By design, every performance of Terry Riley’s classic “In C” is an event. No two performances are alike; the piece is written with no set instrumentation, only 53 fragments and a repeated C-octave “pulse.” Each musician must play the fragments in order but can choose what beat to enter, how many times to repeat each fragment, how many measures to rest and how loud or soft to play. Monday night’s enthralling perf opted for size, with 136 musicians bringing an almost romantic sweep to what’s best described as epic minimalism.
This was by no means a given. “In C” is an intimate piece of music that depends on the musicians listening to each other; with more than 100, it could easily have turned into a long, muddy slog. But in a change from usual practice, the piece was conducted by violinist David Rosenboom. Instead of an ensemble conversation, at Disney Hall you heard one man’s vision of “In C.” But Rosenbloom, one of the musicians on Riley’s original 1968 recording (Stuart Dempster, another veteran of that recording, joined the ensemble on trombone), remained true to the piece’s expansive nature. He shaped the music through a series of small signs and hand signals (which emphasized the connection between Riley and John Zorn’s later game pieces, such as “Cobra”), coaxing different sections of the orchestra through the figures, indicating the beats to enter and when he wanted each section to rest.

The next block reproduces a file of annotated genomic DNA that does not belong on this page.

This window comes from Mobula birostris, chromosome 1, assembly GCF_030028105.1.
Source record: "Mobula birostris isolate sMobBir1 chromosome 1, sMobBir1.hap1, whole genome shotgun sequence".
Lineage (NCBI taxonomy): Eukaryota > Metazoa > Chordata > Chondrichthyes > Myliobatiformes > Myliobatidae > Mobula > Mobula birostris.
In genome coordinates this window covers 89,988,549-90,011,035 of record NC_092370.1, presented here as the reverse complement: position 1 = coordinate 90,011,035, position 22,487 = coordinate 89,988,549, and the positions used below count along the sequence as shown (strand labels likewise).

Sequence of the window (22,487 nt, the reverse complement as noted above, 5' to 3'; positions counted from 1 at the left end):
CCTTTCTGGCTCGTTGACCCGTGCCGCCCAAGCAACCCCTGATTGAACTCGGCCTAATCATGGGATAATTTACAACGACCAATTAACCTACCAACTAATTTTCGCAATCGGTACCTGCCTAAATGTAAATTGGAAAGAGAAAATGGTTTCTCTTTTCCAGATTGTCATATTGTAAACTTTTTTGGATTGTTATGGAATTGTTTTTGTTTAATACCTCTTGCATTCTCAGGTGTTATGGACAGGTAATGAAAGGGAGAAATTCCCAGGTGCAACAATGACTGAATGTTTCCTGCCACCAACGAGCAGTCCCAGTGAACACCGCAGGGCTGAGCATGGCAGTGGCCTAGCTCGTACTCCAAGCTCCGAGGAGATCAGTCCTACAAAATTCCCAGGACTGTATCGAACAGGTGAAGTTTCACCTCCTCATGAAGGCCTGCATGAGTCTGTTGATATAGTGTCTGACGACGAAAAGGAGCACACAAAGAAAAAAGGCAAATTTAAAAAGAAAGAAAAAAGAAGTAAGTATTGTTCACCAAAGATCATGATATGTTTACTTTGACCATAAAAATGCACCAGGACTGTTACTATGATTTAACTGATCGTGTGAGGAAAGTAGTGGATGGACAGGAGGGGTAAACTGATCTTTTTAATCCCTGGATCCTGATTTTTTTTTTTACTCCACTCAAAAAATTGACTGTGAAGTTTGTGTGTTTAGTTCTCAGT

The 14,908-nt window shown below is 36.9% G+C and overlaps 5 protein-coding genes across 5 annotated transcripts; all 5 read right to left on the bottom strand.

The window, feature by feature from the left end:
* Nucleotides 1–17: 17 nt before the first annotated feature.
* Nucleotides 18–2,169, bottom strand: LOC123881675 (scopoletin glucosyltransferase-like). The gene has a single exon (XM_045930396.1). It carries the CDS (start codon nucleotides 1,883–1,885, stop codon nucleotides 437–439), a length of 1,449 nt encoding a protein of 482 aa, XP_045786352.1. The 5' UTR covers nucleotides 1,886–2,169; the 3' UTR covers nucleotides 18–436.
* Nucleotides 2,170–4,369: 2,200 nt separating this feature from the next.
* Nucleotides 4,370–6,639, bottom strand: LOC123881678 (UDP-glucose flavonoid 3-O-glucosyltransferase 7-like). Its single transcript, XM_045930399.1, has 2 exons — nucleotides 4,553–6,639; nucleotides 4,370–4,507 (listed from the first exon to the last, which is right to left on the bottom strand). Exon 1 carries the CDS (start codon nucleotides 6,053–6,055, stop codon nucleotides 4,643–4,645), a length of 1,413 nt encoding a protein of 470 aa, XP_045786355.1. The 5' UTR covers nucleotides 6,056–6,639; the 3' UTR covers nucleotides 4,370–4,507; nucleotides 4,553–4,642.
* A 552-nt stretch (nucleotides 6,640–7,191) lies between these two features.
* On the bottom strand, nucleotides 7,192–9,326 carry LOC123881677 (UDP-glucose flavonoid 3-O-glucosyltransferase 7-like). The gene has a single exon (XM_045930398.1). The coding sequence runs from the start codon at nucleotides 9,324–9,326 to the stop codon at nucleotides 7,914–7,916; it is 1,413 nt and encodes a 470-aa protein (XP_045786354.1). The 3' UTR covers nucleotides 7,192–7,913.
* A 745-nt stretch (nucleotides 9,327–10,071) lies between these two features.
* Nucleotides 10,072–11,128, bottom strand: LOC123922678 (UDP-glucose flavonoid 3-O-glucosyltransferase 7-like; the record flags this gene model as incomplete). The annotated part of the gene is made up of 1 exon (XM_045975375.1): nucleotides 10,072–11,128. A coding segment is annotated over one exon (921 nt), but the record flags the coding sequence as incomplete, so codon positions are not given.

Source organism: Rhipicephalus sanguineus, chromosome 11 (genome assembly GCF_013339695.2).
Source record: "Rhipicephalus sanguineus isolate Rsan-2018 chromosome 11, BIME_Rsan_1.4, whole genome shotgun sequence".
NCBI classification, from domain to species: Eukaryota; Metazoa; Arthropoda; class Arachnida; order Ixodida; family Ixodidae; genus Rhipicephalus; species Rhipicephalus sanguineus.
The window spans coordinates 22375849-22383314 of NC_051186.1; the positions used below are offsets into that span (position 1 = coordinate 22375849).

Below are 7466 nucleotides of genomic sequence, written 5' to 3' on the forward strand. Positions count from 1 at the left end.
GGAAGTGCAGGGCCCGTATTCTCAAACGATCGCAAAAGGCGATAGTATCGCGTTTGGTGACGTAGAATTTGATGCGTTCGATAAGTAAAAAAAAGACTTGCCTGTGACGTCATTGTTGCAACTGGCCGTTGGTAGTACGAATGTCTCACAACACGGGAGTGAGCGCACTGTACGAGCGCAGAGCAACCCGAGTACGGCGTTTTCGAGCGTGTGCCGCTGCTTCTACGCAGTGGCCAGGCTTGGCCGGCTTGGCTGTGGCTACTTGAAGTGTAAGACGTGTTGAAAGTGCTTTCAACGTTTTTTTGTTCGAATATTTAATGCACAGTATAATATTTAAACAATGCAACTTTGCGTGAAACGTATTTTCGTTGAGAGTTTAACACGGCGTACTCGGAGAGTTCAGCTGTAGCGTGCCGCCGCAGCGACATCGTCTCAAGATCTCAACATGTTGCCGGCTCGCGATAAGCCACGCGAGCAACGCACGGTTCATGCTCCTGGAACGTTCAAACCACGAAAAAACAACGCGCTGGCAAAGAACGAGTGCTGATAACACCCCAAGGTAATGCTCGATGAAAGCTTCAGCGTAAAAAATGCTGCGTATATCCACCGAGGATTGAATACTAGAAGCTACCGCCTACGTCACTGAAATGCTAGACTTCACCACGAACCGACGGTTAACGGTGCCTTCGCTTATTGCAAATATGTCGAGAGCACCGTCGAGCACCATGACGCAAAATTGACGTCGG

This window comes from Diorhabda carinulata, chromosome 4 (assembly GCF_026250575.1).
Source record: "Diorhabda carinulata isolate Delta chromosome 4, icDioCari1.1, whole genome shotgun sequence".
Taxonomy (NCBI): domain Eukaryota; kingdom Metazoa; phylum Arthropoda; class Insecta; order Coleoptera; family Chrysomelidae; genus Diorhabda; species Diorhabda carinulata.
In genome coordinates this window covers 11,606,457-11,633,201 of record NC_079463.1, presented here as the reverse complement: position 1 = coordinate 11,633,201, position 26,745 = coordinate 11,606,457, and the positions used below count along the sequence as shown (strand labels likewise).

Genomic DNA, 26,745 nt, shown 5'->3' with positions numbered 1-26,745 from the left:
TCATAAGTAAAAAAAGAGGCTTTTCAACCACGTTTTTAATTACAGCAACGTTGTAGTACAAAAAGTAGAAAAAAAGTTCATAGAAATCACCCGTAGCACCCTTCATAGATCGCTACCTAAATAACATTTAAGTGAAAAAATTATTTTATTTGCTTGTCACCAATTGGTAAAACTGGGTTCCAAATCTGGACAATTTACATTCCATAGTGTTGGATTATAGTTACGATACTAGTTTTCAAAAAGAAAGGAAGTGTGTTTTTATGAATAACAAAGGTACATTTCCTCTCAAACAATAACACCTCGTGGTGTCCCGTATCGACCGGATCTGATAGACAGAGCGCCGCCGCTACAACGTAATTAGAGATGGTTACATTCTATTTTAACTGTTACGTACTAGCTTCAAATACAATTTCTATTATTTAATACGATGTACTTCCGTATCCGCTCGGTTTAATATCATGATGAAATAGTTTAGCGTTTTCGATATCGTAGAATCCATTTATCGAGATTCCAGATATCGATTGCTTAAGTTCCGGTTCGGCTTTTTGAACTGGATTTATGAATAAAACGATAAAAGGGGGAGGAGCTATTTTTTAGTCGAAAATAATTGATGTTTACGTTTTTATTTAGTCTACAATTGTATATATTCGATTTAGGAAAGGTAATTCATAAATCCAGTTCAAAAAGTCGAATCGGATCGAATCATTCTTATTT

In most performances, the new figures enter the music subtly, like the ripples from pebbles tossed across a lake. Monday night, each one announced itself. But one of the unexpected joys was following the figures as they made their way through the orchestra, bobbing up and down through the mix like a buoy on rough seas.
This gave the piece a range of color and style not heard in smaller ensembles. There was the expected chattering of the vibes, keyboards and reeds, but the guitars, strings and brass choir brought a widescreen grandeur, at times roiling like something out of Wagner, a sharp-elbowed joyous dissonance that could have come from Charles Ives, ringing as grandly cinematic as Dimitri Tiomkin’s scores for classic Westerns or turning as atomized and blissed out as spacey rock such as Spiritualized or Sigur Ros. And when Rosenboom brought all the pieces together for a fortissimo finale, the effect was ecstatically life-affirming, as vertiginous and glorious as Beethoven.